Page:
It’s 1980. A pawn shop owner is murdered and his body found in a dilapidated house. His widow Yaeko and her lover Isao, who also worked at the pawn shop, are soon suspected of having committed the crime, but the pawnbroker’s son, ten-year-old Ryouji, says that they were both watching television with him at the time. The boy’s pensive, strangely mature face gives Detective Superintendent Sasagaki food for thought. Police investigations reveal that the pawnbroker visited a woman before he died. The woman in question, Fumiyo, lives in a poor, shabby area and, while the superintendent is questioning her, her daughter Yukiho interjects, insisting that Fumiyo stop lying. When one of Fumiyo’s young friends dies in a car accident and alleged prime suspect Fumiyo commits suicide it seems as though the case is solved. But Detective superintendent Sasagaki is not convinced. For some reason he can’t stop thinking about the victim’s son and the prime suspect’s daughter.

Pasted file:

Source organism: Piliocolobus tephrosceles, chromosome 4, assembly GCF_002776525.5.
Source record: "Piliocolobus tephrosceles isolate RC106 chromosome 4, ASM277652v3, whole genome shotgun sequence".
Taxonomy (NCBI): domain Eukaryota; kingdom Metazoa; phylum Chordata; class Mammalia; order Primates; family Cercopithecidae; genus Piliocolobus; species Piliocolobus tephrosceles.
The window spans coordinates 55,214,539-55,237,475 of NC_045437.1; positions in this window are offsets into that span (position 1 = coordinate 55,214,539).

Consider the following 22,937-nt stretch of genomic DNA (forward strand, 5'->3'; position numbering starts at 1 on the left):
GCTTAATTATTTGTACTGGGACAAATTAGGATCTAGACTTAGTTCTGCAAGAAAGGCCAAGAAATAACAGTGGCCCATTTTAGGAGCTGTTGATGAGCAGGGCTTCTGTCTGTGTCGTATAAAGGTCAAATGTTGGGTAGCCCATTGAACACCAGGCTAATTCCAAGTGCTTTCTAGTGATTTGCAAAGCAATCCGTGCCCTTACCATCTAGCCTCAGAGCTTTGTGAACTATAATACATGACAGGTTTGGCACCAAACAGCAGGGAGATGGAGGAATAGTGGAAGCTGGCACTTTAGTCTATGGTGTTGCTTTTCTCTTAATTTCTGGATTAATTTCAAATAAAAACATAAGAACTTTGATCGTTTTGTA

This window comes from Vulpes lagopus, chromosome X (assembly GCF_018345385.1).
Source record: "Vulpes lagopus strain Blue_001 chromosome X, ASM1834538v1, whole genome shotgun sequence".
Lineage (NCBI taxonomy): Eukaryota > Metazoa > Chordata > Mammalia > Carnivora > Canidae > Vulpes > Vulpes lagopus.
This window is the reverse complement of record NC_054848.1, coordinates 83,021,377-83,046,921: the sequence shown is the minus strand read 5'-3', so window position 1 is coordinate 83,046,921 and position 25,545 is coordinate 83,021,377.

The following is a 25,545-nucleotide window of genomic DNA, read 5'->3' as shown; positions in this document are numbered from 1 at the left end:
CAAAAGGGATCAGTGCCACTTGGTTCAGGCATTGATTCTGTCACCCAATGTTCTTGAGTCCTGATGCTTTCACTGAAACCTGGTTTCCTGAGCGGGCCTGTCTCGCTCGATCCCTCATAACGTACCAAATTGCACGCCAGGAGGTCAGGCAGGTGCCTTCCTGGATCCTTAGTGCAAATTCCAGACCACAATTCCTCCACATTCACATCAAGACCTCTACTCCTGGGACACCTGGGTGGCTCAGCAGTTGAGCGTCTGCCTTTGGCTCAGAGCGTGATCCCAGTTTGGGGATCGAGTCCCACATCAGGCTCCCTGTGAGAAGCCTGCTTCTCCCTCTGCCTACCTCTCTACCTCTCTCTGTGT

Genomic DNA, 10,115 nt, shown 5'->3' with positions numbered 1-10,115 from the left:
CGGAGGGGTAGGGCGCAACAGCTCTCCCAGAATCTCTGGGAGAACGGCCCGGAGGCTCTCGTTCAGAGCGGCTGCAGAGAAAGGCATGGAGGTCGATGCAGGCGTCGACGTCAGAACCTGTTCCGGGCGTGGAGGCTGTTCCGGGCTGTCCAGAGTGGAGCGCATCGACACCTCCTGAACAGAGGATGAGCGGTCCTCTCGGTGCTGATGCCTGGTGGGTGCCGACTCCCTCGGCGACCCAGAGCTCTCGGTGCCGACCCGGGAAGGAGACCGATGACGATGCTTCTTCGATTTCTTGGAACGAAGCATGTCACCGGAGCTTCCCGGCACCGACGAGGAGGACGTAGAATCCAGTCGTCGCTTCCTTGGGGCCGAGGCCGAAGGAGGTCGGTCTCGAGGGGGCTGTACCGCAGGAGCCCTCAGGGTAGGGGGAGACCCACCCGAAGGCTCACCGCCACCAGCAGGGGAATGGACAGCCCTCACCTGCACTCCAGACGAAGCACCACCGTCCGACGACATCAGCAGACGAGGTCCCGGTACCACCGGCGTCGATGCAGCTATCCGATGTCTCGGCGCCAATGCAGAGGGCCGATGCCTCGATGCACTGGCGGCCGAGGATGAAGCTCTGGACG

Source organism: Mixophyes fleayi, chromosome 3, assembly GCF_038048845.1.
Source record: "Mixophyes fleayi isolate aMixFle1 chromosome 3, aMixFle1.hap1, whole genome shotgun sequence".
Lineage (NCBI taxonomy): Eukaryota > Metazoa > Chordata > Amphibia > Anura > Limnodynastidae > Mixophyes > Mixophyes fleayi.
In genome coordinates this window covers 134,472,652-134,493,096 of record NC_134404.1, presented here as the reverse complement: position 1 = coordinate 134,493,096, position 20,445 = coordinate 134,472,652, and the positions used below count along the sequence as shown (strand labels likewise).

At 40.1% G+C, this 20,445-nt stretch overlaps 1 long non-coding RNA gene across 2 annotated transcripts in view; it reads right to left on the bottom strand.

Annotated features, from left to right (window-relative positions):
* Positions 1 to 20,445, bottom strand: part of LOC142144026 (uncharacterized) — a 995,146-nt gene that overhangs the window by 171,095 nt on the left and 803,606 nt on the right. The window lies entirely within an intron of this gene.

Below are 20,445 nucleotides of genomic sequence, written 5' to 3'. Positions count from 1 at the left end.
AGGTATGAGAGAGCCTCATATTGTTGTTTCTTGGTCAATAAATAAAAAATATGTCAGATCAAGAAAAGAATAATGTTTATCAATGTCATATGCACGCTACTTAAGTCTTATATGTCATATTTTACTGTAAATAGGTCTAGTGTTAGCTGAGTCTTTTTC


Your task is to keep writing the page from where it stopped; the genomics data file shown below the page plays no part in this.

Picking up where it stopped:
Years go by. Yukiho, Fumiyo’s pretty daughter has worked hard to climb the social ladder and Ryouji, the pawnbroker’s son, is now living a completely normal life. Both seem to have overcome the traumatic events of the past – unlike Sasagaki. Somehow, the murder of the pawnbroker won’t let him go and so, nineteen years later, he decides to reopen the case. When he discovers a lead that helps him uncover the true circumstances of the pawnbroker’s murder, this puts Sasagaki’s own life in danger.